Let the Forgiven Forgive
“The first and often only person to be healed by forgiveness is the person who does the forgiveness… When we genuinely forgive, we set a prisoner free and then discover that the prisoner we set free was us.” -Lewis Smedes
In a world where Might is Right and justice is king, forgiveness is counter-cultural and often perceived as a sign of weakness. As our Lifegroup sorted through Brady’s sermon (Facing the Past), we found ourselves trudging through our own experiences with the grueling process of forgiveness. The current sermon series, highlighting the life of Joseph in Genesis, sets the ultimate stage for this seemingly dubious practice of forgiving the unthinkable. Being beaten and left for dead by one’s brothers is not exactly something one moves past in a hurry. In The Only Necessary Thing, the ever-wise Henry Nouwen says:
“Forgiveness is the name of love practiced among people who love poorly. The hard truth is that all of us love poorly. We need to forgive and be forgiven every day, every hour, unceasingly. That is the great work of love among the fellowship of the weak that is the human family.”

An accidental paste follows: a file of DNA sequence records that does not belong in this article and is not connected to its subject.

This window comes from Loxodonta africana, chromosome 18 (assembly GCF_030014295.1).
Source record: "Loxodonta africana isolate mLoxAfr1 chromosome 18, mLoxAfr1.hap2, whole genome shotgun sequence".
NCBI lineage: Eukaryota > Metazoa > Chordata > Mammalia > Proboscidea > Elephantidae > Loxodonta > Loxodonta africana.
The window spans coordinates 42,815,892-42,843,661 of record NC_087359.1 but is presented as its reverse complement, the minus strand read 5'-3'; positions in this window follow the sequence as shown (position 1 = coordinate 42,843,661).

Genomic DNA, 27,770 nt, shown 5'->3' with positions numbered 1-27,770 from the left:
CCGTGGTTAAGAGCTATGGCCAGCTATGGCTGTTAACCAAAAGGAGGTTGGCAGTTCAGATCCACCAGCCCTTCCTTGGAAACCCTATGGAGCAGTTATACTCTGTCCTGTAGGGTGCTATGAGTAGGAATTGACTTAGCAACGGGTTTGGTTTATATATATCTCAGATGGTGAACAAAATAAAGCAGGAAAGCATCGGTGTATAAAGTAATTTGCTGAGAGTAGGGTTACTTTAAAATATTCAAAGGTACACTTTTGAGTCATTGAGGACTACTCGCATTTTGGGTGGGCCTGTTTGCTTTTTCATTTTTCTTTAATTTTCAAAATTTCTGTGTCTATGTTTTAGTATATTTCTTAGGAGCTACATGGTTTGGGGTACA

Our natural inclination as flawed human beings is to get angry and get even. Forgiveness is about as natural as the aspartame in the Diet Coke currently aging in my refrigerator. Fortunately, there are antidotes to the hate and resentment experienced when we are wronged- namely, love and empathy. The ability to consider a perpetrator of our pain as a valuable person, worthy of love and redemption is undoubtedly a work of God. Recognizing pain behind a person’s harmful actions and acknowledging our own need for mercy are steps along the extensive and narrow path to forgiveness. If only forgiveness were akin to a one mile fun run. I would collect my t-shirt and call it a win.
Like love after newness fades, forgiveness is a daily choice and practice. It is not a one-and-done experience or quick rip of a Band-Aid. If only it were always as easy as the immediate relief experienced after I’ve apologized to one of my children for an overreaction to a simple blunder. Reconciliation (requiring two willing participants) is not always a possibility, but forgiveness always releases the forgiver. Whether or not the person I strive to forgive modifies their actions or changes their heart, genuine forgiveness unbinds me from the source of my pain even as residual wounds continue to heal.
True to form, Jesus perfectly illustrated forgiving the unthinkable by asking His Father to forgive the people who vilely hammered nails through the same hands that healed and fed multitudes (Luke 23:34). The one who died so we could live forever forgave his mockers and killers through painful breaths in His final hours. Forgiveness is a practice of forgiven people. Let’s strive toward forgiveness the way we have been extraordinarily forgiven.